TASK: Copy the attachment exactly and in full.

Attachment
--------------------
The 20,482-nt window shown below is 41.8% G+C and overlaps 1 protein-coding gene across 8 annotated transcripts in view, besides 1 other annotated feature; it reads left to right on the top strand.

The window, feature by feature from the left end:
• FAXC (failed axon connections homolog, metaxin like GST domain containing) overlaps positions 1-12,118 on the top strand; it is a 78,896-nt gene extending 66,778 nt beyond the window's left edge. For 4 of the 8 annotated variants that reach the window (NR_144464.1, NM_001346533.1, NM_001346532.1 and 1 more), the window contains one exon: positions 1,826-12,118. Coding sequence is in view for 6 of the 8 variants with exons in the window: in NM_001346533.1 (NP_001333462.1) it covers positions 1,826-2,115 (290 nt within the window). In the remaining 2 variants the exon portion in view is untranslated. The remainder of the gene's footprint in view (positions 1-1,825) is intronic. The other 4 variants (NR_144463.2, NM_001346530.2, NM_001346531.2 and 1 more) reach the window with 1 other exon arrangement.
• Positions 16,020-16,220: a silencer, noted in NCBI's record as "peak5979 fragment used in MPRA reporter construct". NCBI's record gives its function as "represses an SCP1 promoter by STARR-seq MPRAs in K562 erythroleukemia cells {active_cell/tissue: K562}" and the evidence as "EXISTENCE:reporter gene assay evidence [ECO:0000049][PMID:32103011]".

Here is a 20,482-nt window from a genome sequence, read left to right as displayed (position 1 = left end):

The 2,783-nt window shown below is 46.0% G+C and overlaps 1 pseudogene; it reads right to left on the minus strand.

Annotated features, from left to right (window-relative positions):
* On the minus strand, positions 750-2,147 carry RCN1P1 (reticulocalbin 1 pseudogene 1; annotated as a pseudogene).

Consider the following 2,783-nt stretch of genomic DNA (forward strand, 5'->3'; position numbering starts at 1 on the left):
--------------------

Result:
The 20,482-nt window shown below is 41.8% G+C and overlaps 1 protein-coding gene across 8 annotated transcripts in view, besides 1 other annotated feature; it reads left to right on the top strand.

The window, feature by feature from the left end:
• FAXC (failed axon connections homolog, metaxin like GST domain containing) overlaps positions 1-12,118 on the top strand; it is a 78,896-nt gene extending 66,778 nt beyond the window's left edge. For 4 of the 8 annotated variants that reach the window (NR_144464.1, NM_001346533.1, NM_001346532.1 and 1 more), the window contains one exon: positions 1,826-12,118. Coding sequence is in view for 6 of the 8 variants with exons in the window: in NM_001346533.1 (NP_001333462.1) it covers positions 1,826-2,115 (290 nt within the window). In the remaining 2 variants the exon portion in view is untranslated. The remainder of the gene's footprint in view (positions 1-1,825) is intronic. The other 4 variants (NR_144463.2, NM_001346530.2, NM_001346531.2 and 1 more) reach the window with 1 other exon arrangement.
• Positions 16,020-16,220: a silencer, noted in NCBI's record as "peak5979 fragment used in MPRA reporter construct". NCBI's record gives its function as "represses an SCP1 promoter by STARR-seq MPRAs in K562 erythroleukemia cells {active_cell/tissue: K562}" and the evidence as "EXISTENCE:reporter gene assay evidence [ECO:0000049][PMID:32103011]".

Here is a 20,482-nt window from a genome sequence, read left to right as displayed (position 1 = left end):

The 2,783-nt window shown below is 46.0% G+C and overlaps 1 pseudogene; it reads right to left on the minus strand.

Annotated features, from left to right (window-relative positions):
* On the minus strand, positions 750-2,147 carry RCN1P1 (reticulocalbin 1 pseudogene 1; annotated as a pseudogene).

Consider the following 2,783-nt stretch of genomic DNA (forward strand, 5'->3'; position numbering starts at 1 on the left):